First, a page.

2011 NFL Draft Sleepers: All Underrated Team - Offensive Line

When it comes to maximizing value in the NFL Draft, getting the big guys early is always an effective strategy. However, if a team can find formidable big men late in the draft, that team is only maximizing value even further.

The 2011 NFL Draft is not considered to boast a strong group of offensive linemen, at least at the top. There is not a true number one tackle in this class, and not much is separating the top five tackles from one another. The strength of this class lies in its depth. Teams could be able to identify sleepers in the later rounds rather than reaching for a non-elite lineman in the first round.

Here at Mocking the Draft, we are compiling a team full of sleepers. In order to be a considered a sleeper, a player must not be a first round prospect, and should not be a consensus top five player at his position. Today we field the entire offensive line.

Offensive Tackle - Joseph Barksdale, LSU

In the fight for the top offensive tackle in the 2011 NFL Draft, it is astonishing that Joseph Barksdale's name does not come up more often. Barksdale is a better athlete than he is given credit for at the left tackle position. In addition his technique is the best I have seen out of any tackle in this draft class. He gets terrific knee bend and keeps his pads low when blocking. Barskdale also has long arms and uses them to his advantage with ideal arm extension in his blocks. His ability to get to the next level, and be isolated one on one are both top notch. Joseph Barksdale has the size and strength of an ideal left tackle prospect.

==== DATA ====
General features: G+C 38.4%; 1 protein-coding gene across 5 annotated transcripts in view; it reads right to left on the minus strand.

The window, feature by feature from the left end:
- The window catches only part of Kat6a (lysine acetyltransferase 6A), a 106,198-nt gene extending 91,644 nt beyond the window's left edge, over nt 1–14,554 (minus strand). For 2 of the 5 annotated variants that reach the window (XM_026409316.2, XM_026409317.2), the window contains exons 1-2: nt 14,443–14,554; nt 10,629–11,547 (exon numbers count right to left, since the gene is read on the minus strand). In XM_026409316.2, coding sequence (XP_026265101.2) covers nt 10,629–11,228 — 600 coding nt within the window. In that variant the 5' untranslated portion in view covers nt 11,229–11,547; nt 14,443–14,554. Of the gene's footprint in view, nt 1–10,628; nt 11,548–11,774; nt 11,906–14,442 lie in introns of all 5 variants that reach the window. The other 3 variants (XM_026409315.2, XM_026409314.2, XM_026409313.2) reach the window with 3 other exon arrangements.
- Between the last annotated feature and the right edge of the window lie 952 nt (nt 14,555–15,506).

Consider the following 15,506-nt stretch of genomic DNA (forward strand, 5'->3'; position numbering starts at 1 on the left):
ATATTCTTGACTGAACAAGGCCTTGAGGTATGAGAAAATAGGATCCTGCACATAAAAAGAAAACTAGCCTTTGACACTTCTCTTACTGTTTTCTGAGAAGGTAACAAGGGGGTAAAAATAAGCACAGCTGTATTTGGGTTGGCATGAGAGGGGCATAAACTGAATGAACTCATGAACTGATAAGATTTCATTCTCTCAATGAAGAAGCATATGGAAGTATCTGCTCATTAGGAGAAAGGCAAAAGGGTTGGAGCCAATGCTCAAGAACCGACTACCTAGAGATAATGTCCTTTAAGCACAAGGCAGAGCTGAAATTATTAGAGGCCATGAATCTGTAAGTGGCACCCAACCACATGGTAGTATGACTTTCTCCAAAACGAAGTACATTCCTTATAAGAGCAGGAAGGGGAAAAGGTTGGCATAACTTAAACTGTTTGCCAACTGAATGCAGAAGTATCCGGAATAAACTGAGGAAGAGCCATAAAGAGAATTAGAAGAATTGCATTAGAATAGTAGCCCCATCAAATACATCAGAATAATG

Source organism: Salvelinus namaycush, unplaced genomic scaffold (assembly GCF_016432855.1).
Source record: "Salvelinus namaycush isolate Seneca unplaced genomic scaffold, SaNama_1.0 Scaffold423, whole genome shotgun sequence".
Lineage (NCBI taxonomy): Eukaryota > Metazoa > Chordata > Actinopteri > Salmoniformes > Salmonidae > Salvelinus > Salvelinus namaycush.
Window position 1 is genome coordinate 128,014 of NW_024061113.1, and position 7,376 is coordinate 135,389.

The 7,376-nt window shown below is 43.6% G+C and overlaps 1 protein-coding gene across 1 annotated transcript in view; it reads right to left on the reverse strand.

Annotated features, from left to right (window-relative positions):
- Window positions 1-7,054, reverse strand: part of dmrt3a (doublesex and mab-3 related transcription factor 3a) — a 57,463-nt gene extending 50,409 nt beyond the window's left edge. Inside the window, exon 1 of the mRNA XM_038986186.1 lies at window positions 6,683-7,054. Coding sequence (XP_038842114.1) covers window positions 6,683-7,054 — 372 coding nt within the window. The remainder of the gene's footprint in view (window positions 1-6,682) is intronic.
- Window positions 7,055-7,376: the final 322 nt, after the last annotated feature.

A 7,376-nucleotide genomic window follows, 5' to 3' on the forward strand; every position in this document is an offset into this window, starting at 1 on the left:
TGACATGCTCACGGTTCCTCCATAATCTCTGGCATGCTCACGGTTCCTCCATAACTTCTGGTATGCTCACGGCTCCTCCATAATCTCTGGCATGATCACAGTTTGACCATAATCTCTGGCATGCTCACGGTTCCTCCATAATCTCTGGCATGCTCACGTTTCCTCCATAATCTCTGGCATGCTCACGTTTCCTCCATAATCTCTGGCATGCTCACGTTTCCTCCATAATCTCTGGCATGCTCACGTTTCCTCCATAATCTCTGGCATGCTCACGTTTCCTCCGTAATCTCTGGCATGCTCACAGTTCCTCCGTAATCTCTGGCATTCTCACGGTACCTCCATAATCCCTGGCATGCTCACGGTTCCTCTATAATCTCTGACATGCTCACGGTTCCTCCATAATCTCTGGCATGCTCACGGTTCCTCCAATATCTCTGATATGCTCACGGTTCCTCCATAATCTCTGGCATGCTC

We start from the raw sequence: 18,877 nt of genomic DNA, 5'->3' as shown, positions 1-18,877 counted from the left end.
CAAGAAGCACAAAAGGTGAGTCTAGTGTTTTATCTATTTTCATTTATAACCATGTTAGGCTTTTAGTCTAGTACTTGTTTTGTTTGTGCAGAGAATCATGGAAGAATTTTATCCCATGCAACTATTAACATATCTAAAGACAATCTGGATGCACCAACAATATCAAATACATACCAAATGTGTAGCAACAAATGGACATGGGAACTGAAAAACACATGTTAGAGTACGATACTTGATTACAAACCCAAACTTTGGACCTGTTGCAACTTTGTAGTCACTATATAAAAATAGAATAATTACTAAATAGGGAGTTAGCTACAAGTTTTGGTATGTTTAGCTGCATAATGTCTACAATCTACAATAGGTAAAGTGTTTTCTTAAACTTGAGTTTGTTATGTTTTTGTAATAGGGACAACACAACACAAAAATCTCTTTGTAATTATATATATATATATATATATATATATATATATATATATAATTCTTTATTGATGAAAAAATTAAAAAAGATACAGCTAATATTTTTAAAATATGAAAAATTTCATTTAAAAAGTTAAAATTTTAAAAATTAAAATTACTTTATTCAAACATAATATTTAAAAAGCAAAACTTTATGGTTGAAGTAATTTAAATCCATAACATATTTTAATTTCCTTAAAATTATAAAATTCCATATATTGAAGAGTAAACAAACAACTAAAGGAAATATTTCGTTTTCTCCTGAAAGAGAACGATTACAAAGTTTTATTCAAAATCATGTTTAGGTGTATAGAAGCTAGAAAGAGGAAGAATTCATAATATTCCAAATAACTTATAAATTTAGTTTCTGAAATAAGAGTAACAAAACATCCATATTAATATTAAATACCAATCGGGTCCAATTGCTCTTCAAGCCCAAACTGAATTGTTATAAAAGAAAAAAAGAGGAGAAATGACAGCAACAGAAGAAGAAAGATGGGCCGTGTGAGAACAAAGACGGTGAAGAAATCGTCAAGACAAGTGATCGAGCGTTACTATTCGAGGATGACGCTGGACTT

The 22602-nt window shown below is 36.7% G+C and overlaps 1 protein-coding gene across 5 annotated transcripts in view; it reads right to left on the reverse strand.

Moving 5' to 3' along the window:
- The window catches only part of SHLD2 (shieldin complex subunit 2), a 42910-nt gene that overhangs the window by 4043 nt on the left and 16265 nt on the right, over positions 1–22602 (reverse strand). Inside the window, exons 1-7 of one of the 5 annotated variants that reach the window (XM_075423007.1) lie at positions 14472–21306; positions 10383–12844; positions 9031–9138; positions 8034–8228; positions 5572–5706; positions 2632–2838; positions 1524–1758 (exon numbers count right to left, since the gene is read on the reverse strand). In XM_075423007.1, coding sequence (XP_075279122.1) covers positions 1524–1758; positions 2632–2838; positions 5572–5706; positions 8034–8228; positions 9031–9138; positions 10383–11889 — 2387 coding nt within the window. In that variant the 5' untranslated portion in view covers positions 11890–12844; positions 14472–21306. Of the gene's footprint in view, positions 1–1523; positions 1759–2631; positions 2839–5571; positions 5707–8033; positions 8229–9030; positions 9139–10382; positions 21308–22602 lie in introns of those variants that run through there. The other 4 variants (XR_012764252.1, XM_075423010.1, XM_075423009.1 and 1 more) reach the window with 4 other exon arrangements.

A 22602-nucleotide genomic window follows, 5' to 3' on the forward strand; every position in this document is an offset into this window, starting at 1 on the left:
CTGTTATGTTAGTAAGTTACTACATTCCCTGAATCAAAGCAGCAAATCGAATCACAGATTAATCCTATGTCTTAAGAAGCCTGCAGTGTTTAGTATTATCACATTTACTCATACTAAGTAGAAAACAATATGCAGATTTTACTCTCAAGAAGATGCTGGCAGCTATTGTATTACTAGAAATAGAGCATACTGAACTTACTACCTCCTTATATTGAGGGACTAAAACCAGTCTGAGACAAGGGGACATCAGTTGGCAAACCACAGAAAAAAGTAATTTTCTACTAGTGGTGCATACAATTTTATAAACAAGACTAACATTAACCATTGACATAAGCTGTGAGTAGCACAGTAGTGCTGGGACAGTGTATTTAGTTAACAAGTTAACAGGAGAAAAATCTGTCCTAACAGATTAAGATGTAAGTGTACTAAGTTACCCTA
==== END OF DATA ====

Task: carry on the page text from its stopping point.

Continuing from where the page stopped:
Offensive Tackle - James Brewer, Indiana

James Brewer has the upside to start at left tackle in the NFL, but will more than likely be eased into action at right tackle. At 6'6'' tall and 320 pounds, Brewer has excellent size for an NFL lineman. At his size, his athleticism is astonishing. Unlike some prospects his size, he gets adequate knee bend and has pretty agile feet. Meanwhile, his strength lies in his ability to sustain blocks at the point of attack, and the fact that he has the range to get to the second level of the defense. He'll be a steal in the middle rounds of the NFL Draft.

Offensive Guard - Will Rackley, Lehigh

Will Rackley is picking up steam heading into the 2011 NFL Draft. He drew quite the crowd of scouts at his pro-day and did not disappoint during the workout. He has three ideal characteristics of a successful interior lineman; a mean streak, strong work ethic, and ideal strength. Rackley could hear his name called a lot earlier than most expect.

Offensive Guard - John Moffitt, Wisconsin

John Moffitt was a huge reason for the success of Wisconsin's ground game this passed season. He may not have stood out during his combine workouts, but the kid is a football player. Moffitt is an all around solid player, and he will get overlooked because he is not necessarily elite in any one area. However, elite talent is not always needed to be successful at guard in the NFL. Moffitt has enough skill and all of the intangibles to be a long time starter in the NFL.

Center - Tim Barnes, Missouri

Barnes is borderline considered a top five center in the 2011 NFL Draft, but he is right on the edge, and thus qualifies for this list. Barnes is a terrific technician with outstanding quickness in the running game. He immediately engages in his blocks and gets to the next level often. His pass protection could use some work, but Barnes is an adequate athlete and very intelligent, making him a coachable kid. The Missouri center will make a team very happy on day three of the 2011 NFL Draft. 

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